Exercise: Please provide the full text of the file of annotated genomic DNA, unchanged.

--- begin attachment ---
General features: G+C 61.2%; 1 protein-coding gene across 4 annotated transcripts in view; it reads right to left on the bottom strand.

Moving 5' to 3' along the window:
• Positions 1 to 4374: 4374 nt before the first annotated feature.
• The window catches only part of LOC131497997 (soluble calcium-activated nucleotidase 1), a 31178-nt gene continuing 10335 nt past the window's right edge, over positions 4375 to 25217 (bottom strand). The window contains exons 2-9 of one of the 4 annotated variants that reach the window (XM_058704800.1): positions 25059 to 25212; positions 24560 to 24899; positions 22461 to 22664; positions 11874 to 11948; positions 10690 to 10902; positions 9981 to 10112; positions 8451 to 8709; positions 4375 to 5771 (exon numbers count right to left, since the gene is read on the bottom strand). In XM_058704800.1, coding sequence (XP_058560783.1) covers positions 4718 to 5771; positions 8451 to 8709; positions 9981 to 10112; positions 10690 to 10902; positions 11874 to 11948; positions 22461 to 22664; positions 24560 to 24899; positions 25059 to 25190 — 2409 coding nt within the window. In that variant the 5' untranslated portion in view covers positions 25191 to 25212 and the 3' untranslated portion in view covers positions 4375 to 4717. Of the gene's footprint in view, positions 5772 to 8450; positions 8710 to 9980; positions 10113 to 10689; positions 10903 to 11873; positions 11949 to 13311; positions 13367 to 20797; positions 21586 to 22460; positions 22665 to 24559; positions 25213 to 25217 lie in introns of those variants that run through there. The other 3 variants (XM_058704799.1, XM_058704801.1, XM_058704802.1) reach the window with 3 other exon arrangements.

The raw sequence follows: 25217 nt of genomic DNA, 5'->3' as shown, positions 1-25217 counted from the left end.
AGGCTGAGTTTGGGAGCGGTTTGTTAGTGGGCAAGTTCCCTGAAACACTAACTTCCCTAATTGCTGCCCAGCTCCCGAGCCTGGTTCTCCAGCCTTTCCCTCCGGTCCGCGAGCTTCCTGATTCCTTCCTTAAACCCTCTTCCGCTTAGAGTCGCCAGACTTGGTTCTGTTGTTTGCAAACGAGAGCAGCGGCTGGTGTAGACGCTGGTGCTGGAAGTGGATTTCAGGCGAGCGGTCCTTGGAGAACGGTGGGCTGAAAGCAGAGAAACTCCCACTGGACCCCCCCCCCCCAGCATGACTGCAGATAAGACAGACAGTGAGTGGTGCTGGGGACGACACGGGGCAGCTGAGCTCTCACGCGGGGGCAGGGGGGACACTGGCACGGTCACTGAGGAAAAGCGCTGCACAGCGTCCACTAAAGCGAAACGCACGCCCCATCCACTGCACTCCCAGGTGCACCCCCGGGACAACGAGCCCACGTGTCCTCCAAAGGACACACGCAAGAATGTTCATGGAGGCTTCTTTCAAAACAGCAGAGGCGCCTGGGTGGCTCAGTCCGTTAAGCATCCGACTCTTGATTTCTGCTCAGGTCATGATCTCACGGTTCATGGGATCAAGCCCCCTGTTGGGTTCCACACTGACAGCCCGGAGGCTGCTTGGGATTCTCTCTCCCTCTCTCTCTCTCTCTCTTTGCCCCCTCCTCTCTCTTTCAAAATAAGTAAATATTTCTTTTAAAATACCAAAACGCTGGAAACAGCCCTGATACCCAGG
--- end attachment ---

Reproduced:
General features: G+C 61.2%; 1 protein-coding gene across 4 annotated transcripts in view; it reads right to left on the bottom strand.

Moving 5' to 3' along the window:
• Positions 1 to 4374: 4374 nt before the first annotated feature.
• The window catches only part of LOC131497997 (soluble calcium-activated nucleotidase 1), a 31178-nt gene continuing 10335 nt past the window's right edge, over positions 4375 to 25217 (bottom strand). The window contains exons 2-9 of one of the 4 annotated variants that reach the window (XM_058704800.1): positions 25059 to 25212; positions 24560 to 24899; positions 22461 to 22664; positions 11874 to 11948; positions 10690 to 10902; positions 9981 to 10112; positions 8451 to 8709; positions 4375 to 5771 (exon numbers count right to left, since the gene is read on the bottom strand). In XM_058704800.1, coding sequence (XP_058560783.1) covers positions 4718 to 5771; positions 8451 to 8709; positions 9981 to 10112; positions 10690 to 10902; positions 11874 to 11948; positions 22461 to 22664; positions 24560 to 24899; positions 25059 to 25190 — 2409 coding nt within the window. In that variant the 5' untranslated portion in view covers positions 25191 to 25212 and the 3' untranslated portion in view covers positions 4375 to 4717. Of the gene's footprint in view, positions 5772 to 8450; positions 8710 to 9980; positions 10113 to 10689; positions 10903 to 11873; positions 11949 to 13311; positions 13367 to 20797; positions 21586 to 22460; positions 22665 to 24559; positions 25213 to 25217 lie in introns of those variants that run through there. The other 3 variants (XM_058704799.1, XM_058704801.1, XM_058704802.1) reach the window with 3 other exon arrangements.

The raw sequence follows: 25217 nt of genomic DNA, 5'->3' as shown, positions 1-25217 counted from the left end.
AGGCTGAGTTTGGGAGCGGTTTGTTAGTGGGCAAGTTCCCTGAAACACTAACTTCCCTAATTGCTGCCCAGCTCCCGAGCCTGGTTCTCCAGCCTTTCCCTCCGGTCCGCGAGCTTCCTGATTCCTTCCTTAAACCCTCTTCCGCTTAGAGTCGCCAGACTTGGTTCTGTTGTTTGCAAACGAGAGCAGCGGCTGGTGTAGACGCTGGTGCTGGAAGTGGATTTCAGGCGAGCGGTCCTTGGAGAACGGTGGGCTGAAAGCAGAGAAACTCCCACTGGACCCCCCCCCCCCAGCATGACTGCAGATAAGACAGACAGTGAGTGGTGCTGGGGACGACACGGGGCAGCTGAGCTCTCACGCGGGGGCAGGGGGGACACTGGCACGGTCACTGAGGAAAAGCGCTGCACAGCGTCCACTAAAGCGAAACGCACGCCCCATCCACTGCACTCCCAGGTGCACCCCCGGGACAACGAGCCCACGTGTCCTCCAAAGGACACACGCAAGAATGTTCATGGAGGCTTCTTTCAAAACAGCAGAGGCGCCTGGGTGGCTCAGTCCGTTAAGCATCCGACTCTTGATTTCTGCTCAGGTCATGATCTCACGGTTCATGGGATCAAGCCCCCTGTTGGGTTCCACACTGACAGCCCGGAGGCTGCTTGGGATTCTCTCTCCCTCTCTCTCTCTCTCTCTTTGCCCCCTCCTCTCTCTTTCAAAATAAGTAAATATTTCTTTTAAAATACCAAAACGCTGGAAACAGCCCTGATACCCAGG